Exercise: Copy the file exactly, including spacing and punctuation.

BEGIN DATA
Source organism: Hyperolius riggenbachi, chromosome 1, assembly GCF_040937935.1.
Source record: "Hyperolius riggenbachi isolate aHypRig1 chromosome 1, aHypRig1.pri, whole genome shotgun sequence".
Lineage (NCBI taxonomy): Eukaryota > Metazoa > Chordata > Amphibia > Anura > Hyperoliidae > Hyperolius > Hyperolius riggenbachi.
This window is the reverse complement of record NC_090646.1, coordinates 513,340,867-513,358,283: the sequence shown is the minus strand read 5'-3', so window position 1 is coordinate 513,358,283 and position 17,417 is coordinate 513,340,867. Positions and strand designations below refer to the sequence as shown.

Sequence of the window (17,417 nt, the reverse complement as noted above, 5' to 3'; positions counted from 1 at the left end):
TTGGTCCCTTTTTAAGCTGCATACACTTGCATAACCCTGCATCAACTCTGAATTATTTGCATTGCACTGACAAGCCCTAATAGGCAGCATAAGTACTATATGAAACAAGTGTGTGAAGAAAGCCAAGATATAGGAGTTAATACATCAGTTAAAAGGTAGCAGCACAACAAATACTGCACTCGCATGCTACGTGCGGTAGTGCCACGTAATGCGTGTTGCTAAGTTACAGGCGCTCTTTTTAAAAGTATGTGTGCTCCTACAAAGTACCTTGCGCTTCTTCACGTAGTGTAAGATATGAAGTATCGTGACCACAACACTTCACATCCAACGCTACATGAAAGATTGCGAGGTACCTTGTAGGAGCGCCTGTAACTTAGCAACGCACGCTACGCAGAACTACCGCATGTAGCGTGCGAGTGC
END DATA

Source organism: Hyperolius riggenbachi, chromosome 1, assembly GCF_040937935.1.
Source record: "Hyperolius riggenbachi isolate aHypRig1 chromosome 1, aHypRig1.pri, whole genome shotgun sequence".
Lineage (NCBI taxonomy): Eukaryota > Metazoa > Chordata > Amphibia > Anura > Hyperoliidae > Hyperolius > Hyperolius riggenbachi.
This window is the reverse complement of record NC_090646.1, coordinates 513,340,867-513,358,283: the sequence shown is the minus strand read 5'-3', so window position 1 is coordinate 513,358,283 and position 17,417 is coordinate 513,340,867. Positions and strand designations below refer to the sequence as shown.

Sequence of the window (17,417 nt, the reverse complement as noted above, 5' to 3'; positions counted from 1 at the left end):
TTGGTCCCTTTTTAAGCTGCATACACTTGCATAACCCTGCATCAACTCTGAATTATTTGCATTGCACTGACAAGCCCTAATAGGCAGCATAAGTACTATATGAAACAAGTGTGTGAAGAAAGCCAAGATATAGGAGTTAATACATCAGTTAAAAGGTAGCAGCACAACAAATACTGCACTCGCATGCTACGTGCGGTAGTGCCACGTAATGCGTGTTGCTAAGTTACAGGCGCTCTTTTTAAAAGTATGTGTGCTCCTACAAAGTACCTTGCGCTTCTTCACGTAGTGTAAGATATGAAGTATCGTGACCACAACACTTCACATCCAACGCTACATGAAAGATTGCGAGGTACCTTGTAGGAGCGCCTGTAACTTAGCAACGCACGCTACGCAGAACTACCGCATGTAGCGTGCGAGTGC